Introduction to IRAC
All homework case problems and essay answers on the examinations must be answered in IRAC (Issue, Rule, Application, Conclusion) format. This is a specialized format that is used in the law to help us analyze legal questions and develop our critical legal thinking skills. It helps teach us how to look at a set of facts, determine the rule of law that applies, apply the law to that set of facts, and then develop a legally defensible conclusion.
Example:
Beulah walked up quietly behind Verna and hit her in the head with a textbook causing serious injury to Verna.
Verna will end up suing Beulah. The ISSUE is the fundamental/basic question that Verna will be asking the court to answer. It should be specific as to the cause of action upon which Verna is suing–in essence:
Issue: Whether Beulah is liable to Verna for battery.
The next step is the RULE. This is the rule of law that applies to the case. How can you tell whether Beulah is liable unless you know what the definition of battery is? The rule is the definition of the cause of action.
Rule: Battery-an unauthorized and harmful or offensive physical contact with another person.
The next step is the toughest–the APPLICATION. Students normally struggle with this section initially but eventually get the hang of it. It takes lots of practice by spending time on your homework answers and reviewing the model answers–practice, practice, practice. The application is where you take the elements of the rule (definition of the cause of action) and match it with the facts of the case. The best way to determine the elements is to look at the adjectives used in the definition. For example, the first thing that’s required for a battery is an unauthorized contact. The next thing that’s required is that the contact be harmful or offensive. The next requirement is that there be a physical contact. The last requirement is that the contact be with another person.
What facts indicate to you that this contact was unauthorized? The fact that Beulah walked up quietly behind Verna. What fact indicates that the contact was harmful (let’s go with harmful as opposed to offensive in this case)? The fact that Verna suffered serious injuries. What fact indicates that there was a physical contact? The fact that Beulah hit Verna. What fact indicates that Verna is a person? Well, the facts aren’t specific, but it’s a reasonable presumption.
Application: This contact was unauthorized because the facts state that Beulah walked up quietly behind Verna indicating that she did not want to be discovered. The contact was harmful because the facts state that Verna suffered serious injuries. The facts also state that Verna was hit by Beulah which means that there was physical contact. Finally, while the facts don’t state specifically that Verna is a person, it is a reasonable assumption given the circumstances.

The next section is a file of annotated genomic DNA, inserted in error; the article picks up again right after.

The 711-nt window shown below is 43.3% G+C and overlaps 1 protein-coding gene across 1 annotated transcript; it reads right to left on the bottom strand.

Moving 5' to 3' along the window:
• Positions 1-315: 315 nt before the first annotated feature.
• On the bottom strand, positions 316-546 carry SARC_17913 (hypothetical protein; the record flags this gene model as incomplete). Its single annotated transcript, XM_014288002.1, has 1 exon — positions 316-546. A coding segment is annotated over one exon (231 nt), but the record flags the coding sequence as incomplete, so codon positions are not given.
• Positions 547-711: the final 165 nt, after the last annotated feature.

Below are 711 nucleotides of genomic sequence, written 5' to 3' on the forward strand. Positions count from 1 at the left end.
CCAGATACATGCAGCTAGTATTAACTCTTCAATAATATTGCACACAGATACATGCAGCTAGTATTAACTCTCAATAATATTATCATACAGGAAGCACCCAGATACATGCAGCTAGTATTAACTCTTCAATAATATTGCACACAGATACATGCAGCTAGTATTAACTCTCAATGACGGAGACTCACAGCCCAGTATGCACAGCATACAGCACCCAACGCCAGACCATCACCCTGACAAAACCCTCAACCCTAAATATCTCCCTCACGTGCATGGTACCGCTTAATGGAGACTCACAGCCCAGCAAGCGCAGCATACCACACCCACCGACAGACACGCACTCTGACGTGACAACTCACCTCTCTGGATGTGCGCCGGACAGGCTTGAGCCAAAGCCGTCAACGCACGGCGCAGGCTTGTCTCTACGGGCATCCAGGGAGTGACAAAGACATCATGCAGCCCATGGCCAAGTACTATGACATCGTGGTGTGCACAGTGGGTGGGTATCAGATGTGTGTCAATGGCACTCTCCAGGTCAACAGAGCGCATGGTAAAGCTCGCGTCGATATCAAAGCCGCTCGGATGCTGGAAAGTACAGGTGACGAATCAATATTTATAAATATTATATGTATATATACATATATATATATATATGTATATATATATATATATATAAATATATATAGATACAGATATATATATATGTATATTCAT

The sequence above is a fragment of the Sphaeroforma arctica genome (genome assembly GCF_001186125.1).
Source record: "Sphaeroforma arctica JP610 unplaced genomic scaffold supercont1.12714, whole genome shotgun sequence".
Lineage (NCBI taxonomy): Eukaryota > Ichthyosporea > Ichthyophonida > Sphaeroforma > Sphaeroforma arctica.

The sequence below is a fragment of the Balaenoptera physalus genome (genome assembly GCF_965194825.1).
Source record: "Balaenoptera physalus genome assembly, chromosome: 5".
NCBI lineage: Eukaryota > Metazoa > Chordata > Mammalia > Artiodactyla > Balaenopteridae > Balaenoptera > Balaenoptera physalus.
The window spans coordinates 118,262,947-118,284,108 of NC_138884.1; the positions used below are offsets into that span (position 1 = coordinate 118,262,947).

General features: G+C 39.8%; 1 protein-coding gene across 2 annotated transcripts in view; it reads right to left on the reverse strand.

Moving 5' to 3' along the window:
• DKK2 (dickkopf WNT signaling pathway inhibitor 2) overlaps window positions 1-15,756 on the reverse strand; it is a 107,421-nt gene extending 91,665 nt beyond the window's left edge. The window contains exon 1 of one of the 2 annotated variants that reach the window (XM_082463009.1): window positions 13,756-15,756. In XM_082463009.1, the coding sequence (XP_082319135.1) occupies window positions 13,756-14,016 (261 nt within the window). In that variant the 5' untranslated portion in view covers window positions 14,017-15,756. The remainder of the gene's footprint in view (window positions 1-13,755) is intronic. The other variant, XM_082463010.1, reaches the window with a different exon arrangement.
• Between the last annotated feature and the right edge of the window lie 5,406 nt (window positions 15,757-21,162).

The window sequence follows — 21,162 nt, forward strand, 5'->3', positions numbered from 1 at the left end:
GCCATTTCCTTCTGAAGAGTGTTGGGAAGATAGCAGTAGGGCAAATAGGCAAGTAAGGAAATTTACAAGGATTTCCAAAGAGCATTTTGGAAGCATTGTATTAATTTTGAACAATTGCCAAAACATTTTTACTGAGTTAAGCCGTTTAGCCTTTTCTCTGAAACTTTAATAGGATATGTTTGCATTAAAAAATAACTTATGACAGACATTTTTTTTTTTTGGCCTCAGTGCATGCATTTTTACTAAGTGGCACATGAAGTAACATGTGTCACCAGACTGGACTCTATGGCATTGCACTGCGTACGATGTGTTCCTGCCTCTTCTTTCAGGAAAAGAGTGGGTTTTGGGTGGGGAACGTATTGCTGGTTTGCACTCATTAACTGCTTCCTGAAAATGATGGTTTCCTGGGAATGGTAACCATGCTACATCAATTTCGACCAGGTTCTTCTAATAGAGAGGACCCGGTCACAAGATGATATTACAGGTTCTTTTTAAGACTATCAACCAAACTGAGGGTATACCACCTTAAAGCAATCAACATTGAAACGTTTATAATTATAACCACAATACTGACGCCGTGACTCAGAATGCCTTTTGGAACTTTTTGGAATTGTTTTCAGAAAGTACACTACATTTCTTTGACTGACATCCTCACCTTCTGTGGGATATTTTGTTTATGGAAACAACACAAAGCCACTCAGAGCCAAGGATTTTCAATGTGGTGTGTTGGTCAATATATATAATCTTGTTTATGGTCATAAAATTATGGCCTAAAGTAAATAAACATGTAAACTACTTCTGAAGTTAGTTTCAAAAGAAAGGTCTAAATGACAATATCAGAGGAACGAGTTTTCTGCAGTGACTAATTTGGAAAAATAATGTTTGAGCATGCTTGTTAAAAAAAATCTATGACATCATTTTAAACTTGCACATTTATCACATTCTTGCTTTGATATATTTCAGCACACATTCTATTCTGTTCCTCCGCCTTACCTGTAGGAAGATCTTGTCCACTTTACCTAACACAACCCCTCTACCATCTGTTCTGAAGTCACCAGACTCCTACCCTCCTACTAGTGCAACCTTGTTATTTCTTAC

The next section is the CONCLUSION which is the answer to the question asked in the issue–yes or no.
Conclusion: Yes. (It’s also okay to write a one sentence affirmation of your conclusion like “Yes, based on the facts presented, Beulah is liable for battery” if you choose to do so)

In IRAC you are not advocating one side or the other–you are to look at each scenario like a judge and analyze the facts leading you to develop a “ruling” so to speak.
Do not provide “cut and paste” analyses. These are analyses where the student simply gives back the facts given without any analysis. For example:
Issue: Whether Beulah is liable to Verna for battery.
Rule: Battery-an unauthorized and harmful or offensive physical contact with another person.
Application: Beulah walked up quietly behind Verna and hit her in the head with a textbook causing serious injury to Verna.
Conclusion: Yes.
This is not a good IRAC–and will result in very few points. It does not explain how you came to your conclusion. Basically, the student is taking the facts given and saying to the professor–“Here are the facts you gave me. I’m giving them back. I don’t know how to figure out this problem–you do it.” Don’t make your mother cry by getting a low score on your IRAC. Give me a good IRAC using proper form and analysis and get points for your efforts on an exam.
Also, if you are struggling to make the facts fit the rule, step by and ask yourself whether or not you are using the correct rule.

 

 

………………….Answer preview…………………

Question 6:
Issue: Concerning the case above, the question that asked is whether the firm Starr worked for violated the fiduciary theory or is it Starr who on the other had violated the duties.
Rule: Fiduciary in this case is an obligation for another party to act in the best interest. The agreement of the partners also bids the case against the firm………………………….

APA